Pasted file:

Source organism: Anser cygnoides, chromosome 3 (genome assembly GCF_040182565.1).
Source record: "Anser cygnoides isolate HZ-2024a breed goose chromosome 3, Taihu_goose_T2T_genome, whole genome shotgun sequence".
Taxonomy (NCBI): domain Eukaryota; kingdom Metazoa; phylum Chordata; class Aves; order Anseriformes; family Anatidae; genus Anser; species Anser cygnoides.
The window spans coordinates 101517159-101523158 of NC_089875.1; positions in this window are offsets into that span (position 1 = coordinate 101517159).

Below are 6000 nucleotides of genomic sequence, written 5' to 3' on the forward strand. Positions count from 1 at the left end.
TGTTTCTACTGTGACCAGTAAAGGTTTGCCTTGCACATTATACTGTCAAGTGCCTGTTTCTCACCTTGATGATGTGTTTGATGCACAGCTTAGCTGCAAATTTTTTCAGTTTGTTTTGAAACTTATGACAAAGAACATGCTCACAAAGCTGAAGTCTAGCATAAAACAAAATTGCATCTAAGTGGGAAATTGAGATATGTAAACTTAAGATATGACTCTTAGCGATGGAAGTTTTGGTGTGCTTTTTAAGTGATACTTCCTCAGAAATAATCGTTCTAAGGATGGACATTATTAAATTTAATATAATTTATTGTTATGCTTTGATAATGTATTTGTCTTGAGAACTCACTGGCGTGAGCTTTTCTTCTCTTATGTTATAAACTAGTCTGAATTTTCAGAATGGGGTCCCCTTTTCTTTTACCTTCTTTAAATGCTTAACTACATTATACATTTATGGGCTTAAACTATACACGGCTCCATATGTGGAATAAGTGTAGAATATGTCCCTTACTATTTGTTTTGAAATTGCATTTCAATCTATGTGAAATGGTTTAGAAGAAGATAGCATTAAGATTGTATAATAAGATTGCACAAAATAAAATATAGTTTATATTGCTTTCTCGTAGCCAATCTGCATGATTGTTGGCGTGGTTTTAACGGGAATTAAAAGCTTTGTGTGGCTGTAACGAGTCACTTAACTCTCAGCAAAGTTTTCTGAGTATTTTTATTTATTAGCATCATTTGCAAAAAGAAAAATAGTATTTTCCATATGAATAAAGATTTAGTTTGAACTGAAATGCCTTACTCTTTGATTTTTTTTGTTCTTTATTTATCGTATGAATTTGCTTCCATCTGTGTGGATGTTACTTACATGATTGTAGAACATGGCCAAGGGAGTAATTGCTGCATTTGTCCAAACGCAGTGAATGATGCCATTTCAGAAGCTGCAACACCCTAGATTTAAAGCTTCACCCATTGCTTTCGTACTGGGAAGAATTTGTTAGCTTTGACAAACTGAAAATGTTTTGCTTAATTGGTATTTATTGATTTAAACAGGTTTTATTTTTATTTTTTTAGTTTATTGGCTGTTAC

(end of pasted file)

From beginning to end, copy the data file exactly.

Source organism: Anser cygnoides, chromosome 3 (genome assembly GCF_040182565.1).
Source record: "Anser cygnoides isolate HZ-2024a breed goose chromosome 3, Taihu_goose_T2T_genome, whole genome shotgun sequence".
Taxonomy (NCBI): domain Eukaryota; kingdom Metazoa; phylum Chordata; class Aves; order Anseriformes; family Anatidae; genus Anser; species Anser cygnoides.
The window spans coordinates 101517159-101523158 of NC_089875.1; positions in this window are offsets into that span (position 1 = coordinate 101517159).

Below are 6000 nucleotides of genomic sequence, written 5' to 3' on the forward strand. Positions count from 1 at the left end.
TGTTTCTACTGTGACCAGTAAAGGTTTGCCTTGCACATTATACTGTCAAGTGCCTGTTTCTCACCTTGATGATGTGTTTGATGCACAGCTTAGCTGCAAATTTTTTCAGTTTGTTTTGAAACTTATGACAAAGAACATGCTCACAAAGCTGAAGTCTAGCATAAAACAAAATTGCATCTAAGTGGGAAATTGAGATATGTAAACTTAAGATATGACTCTTAGCGATGGAAGTTTTGGTGTGCTTTTTAAGTGATACTTCCTCAGAAATAATCGTTCTAAGGATGGACATTATTAAATTTAATATAATTTATTGTTATGCTTTGATAATGTATTTGTCTTGAGAACTCACTGGCGTGAGCTTTTCTTCTCTTATGTTATAAACTAGTCTGAATTTTCAGAATGGGGTCCCCTTTTCTTTTACCTTCTTTAAATGCTTAACTACATTATACATTTATGGGCTTAAACTATACACGGCTCCATATGTGGAATAAGTGTAGAATATGTCCCTTACTATTTGTTTTGAAATTGCATTTCAATCTATGTGAAATGGTTTAGAAGAAGATAGCATTAAGATTGTATAATAAGATTGCACAAAATAAAATATAGTTTATATTGCTTTCTCGTAGCCAATCTGCATGATTGTTGGCGTGGTTTTAACGGGAATTAAAAGCTTTGTGTGGCTGTAACGAGTCACTTAACTCTCAGCAAAGTTTTCTGAGTATTTTTATTTATTAGCATCATTTGCAAAAAGAAAAATAGTATTTTCCATATGAATAAAGATTTAGTTTGAACTGAAATGCCTTACTCTTTGATTTTTTTTGTTCTTTATTTATCGTATGAATTTGCTTCCATCTGTGTGGATGTTACTTACATGATTGTAGAACATGGCCAAGGGAGTAATTGCTGCATTTGTCCAAACGCAGTGAATGATGCCATTTCAGAAGCTGCAACACCCTAGATTTAAAGCTTCACCCATTGCTTTCGTACTGGGAAGAATTTGTTAGCTTTGACAAACTGAAAATGTTTTGCTTAATTGGTATTTATTGATTTAAACAGGTTTTATTTTTATTTTTTTAGTTTATTGGCTGTTAC